Nobody likes a smarta**.After
rereading one of my old stories (first published on 7Nov2003 by Opium
Magazine and reproduced below),
I dug this eMail exchange out of the archives:
Mon, 15 Nov 1999 06:59
From: Alan C. Baird
it my imagination, or does your dictionary contain a misspelling
Mon, 22 Nov 1999 16:02
From: Maria Sansalone, Merriam-Webster Editorial
To: Alan C. Baird
You know what's even worse Alan? It's been in our
print dictionary this way since at least 1981!
Buzz Words [estimated reading time: 1:45]
At the ripe old age of thirteen,
Buzz earned a trip to the 1964 National
Spelling Bee, after winning a series of local competitions. However, he bombed out on the second
word ("abbot") because his school bus stopped at Abbott Street every day. Even though his left
brain knew the proper spelling decreed by Merriam-Webster's dictionary, his stubborn right brain
insisted on calling up images of that treacherous street sign, standing a mere two feet outside the
safety-glass bus window.
So our vanquished hero spent the remainder of the competition sitting
in the audience, writing down every word and torturing himself with dreams of What Might Have Been.
He'd even worked out a complex algorithm to predict which words would have been "his," and spelled
each one of them correctly: "vicissitude," "diastema," and especially the dreaded "myxovirus." By his
reckoning, he should have won the whole shootin' match . . . but Abbott Street
had wrecked his budding career as WordBoy.
The next year, he entered local history books by
becoming the first area youngster to win two Washington trips in a row. This time, he was relaxed,
joking with fellow contestants while finishing 14th in the country, stumped only by "gneiss." He
deemed the word to be an honorable Waterloo, even though it didn't sound that way (pronounced "nice").
But most importantly, he was delighted with his 1965 results, the trip, and life in general.
Every few years, the regional newspaper still publishes a huge picture of him during the spring,
in their annual Spelling Season Shrine.
Could he have won the national competition in that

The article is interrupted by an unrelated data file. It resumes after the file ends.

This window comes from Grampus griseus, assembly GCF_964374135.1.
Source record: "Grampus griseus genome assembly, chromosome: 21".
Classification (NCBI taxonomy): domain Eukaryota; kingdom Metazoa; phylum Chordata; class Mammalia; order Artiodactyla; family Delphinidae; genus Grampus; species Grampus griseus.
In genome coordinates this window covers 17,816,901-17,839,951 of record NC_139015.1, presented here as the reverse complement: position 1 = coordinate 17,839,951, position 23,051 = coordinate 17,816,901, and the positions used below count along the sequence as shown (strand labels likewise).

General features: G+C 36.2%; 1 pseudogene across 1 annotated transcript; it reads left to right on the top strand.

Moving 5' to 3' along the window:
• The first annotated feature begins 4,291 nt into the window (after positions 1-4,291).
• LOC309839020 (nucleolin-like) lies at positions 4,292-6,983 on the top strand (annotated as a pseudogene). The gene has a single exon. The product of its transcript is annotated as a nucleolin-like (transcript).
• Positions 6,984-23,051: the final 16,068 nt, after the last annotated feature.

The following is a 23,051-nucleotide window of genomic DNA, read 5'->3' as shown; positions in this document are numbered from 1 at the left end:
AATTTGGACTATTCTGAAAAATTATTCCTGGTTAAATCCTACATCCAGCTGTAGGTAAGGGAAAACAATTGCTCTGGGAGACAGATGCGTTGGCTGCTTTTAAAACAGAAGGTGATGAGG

first year? Maybe. But if he'd survived 1964's second round, the same words would have been
doled out to different contestants, during later rounds. Words that were spelled easily, in his
"abbott" universe, might have been misspelled, in the alternative "abbot" scheme of things. For
example, his fancy algorithm couldn't really predict if little Susie would be able to deal with
"escharotic" in AbbotWorld, when she was only required to spell "escapist" in AbbottWorld. Thus,
Buzz's subsequent word list would end up slightly altered--which means he certainly *didn't*
know it all.
Although he often acted that way.
Still does, as his friends will
eagerly tell you.
However, sweet revenge was exacted from his old nemesis
(Merriam-Webster) during the late fall of 1999, when he pointed out "pointtillist" . . .
a misspelling which had appeared in their dictionaries for nearly two decades.
you might guess, he's still bragging about that.
June, 1964: Dad/Mom/Nerd/Rep. Brad Morse (R-MA)/Flag.
The Lowell Sun (MA) newspaper used to sponsor an annual spelling competition among the local
For a couple of years in the mid-Sixties, I hogged the competition limelight.
The Sun wasted a ton of ink on me, and sent me to the National Spelling Bee
in Washington, DC. Twice.
They bought me clothes, gave me cash, flew Mom and me to DC,
and put us up in a 5-star hotel for a week.
They really made me feel like a Big-Shot
While I was in Our Nation's Capital, I just wanted to study. What a nerd.
But the National Spelling Bee organization had set up a bunch of tours for us nerds.
And the Sun's DC correspondent had the thankless task of following me around, snapping pictures
and writing puff pieces.
A staggering number of those pictures and puff pieces were published
on the Sun's front page.
So I guess the local congressman got wind of a possible photo op,
and decided to horn in.
But he was also kind enough to give me a tour and introduce me
to many famous lawmakers.
He even pulled some strings and got the Architect of the Capitol to
send me that flag.
He really made me feel like a Big-Shot Celebrity.
Then Mister Big-Shot
Celebrity started competing in the National Spelling Bee, and fell flat on his face...
Facebook fan pages: 1964 ~ 1965
Facebook group: National
Spelling Bee Contestants, 1964 & 1965
URL of this page: http://9TimeZones.com/nsb.htm